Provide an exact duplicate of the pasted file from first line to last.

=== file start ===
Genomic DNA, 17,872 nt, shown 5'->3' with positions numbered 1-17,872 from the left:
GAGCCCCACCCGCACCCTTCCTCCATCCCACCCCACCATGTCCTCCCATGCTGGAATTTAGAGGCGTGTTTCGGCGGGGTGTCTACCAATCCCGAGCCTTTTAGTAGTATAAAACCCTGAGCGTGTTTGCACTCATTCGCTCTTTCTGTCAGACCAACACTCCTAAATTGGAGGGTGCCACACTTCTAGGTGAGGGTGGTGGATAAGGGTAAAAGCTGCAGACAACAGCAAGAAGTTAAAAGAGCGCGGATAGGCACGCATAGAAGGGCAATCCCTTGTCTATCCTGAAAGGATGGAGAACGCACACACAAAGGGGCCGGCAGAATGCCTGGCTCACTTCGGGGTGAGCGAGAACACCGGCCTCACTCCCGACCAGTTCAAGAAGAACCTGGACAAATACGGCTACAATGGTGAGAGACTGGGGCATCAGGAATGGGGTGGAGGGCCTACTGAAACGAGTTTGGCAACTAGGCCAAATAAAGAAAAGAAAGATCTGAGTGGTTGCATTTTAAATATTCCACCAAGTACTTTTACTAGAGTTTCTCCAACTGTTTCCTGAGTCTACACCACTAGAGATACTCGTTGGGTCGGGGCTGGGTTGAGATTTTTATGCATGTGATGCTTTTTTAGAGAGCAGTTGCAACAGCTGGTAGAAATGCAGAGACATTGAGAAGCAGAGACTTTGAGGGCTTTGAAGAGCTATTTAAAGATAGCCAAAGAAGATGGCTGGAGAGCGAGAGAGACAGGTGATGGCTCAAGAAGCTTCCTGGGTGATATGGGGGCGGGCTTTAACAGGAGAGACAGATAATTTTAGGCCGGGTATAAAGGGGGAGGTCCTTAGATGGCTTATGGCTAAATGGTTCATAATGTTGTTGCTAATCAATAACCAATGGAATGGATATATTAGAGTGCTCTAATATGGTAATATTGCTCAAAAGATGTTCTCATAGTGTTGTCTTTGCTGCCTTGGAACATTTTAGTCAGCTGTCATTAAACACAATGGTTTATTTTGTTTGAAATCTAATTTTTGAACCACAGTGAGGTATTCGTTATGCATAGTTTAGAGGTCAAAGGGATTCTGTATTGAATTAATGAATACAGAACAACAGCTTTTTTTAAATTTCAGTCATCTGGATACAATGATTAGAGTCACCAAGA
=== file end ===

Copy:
Genomic DNA, 17,872 nt, shown 5'->3' with positions numbered 1-17,872 from the left:
GAGCCCCACCCGCACCCTTCCTCCATCCCACCCCACCATGTCCTCCCATGCTGGAATTTAGAGGCGTGTTTCGGCGGGGTGTCTACCAATCCCGAGCCTTTTAGTAGTATAAAACCCTGAGCGTGTTTGCACTCATTCGCTCTTTCTGTCAGACCAACACTCCTAAATTGGAGGGTGCCACACTTCTAGGTGAGGGTGGTGGATAAGGGTAAAAGCTGCAGACAACAGCAAGAAGTTAAAAGAGCGCGGATAGGCACGCATAGAAGGGCAATCCCTTGTCTATCCTGAAAGGATGGAGAACGCACACACAAAGGGGCCGGCAGAATGCCTGGCTCACTTCGGGGTGAGCGAGAACACCGGCCTCACTCCCGACCAGTTCAAGAAGAACCTGGACAAATACGGCTACAATGGTGAGAGACTGGGGCATCAGGAATGGGGTGGAGGGCCTACTGAAACGAGTTTGGCAACTAGGCCAAATAAAGAAAAGAAAGATCTGAGTGGTTGCATTTTAAATATTCCACCAAGTACTTTTACTAGAGTTTCTCCAACTGTTTCCTGAGTCTACACCACTAGAGATACTCGTTGGGTCGGGGCTGGGTTGAGATTTTTATGCATGTGATGCTTTTTTAGAGAGCAGTTGCAACAGCTGGTAGAAATGCAGAGACATTGAGAAGCAGAGACTTTGAGGGCTTTGAAGAGCTATTTAAAGATAGCCAAAGAAGATGGCTGGAGAGCGAGAGAGACAGGTGATGGCTCAAGAAGCTTCCTGGGTGATATGGGGGCGGGCTTTAACAGGAGAGACAGATAATTTTAGGCCGGGTATAAAGGGGGAGGTCCTTAGATGGCTTATGGCTAAATGGTTCATAATGTTGTTGCTAATCAATAACCAATGGAATGGATATATTAGAGTGCTCTAATATGGTAATATTGCTCAAAAGATGTTCTCATAGTGTTGTCTTTGCTGCCTTGGAACATTTTAGTCAGCTGTCATTAAACACAATGGTTTATTTTGTTTGAAATCTAATTTTTGAACCACAGTGAGGTATTCGTTATGCATAGTTTAGAGGTCAAAGGGATTCTGTATTGAATTAATGAATACAGAACAACAGCTTTTTTTAAATTTCAGTCATCTGGATACAATGATTAGAGTCACCAAGA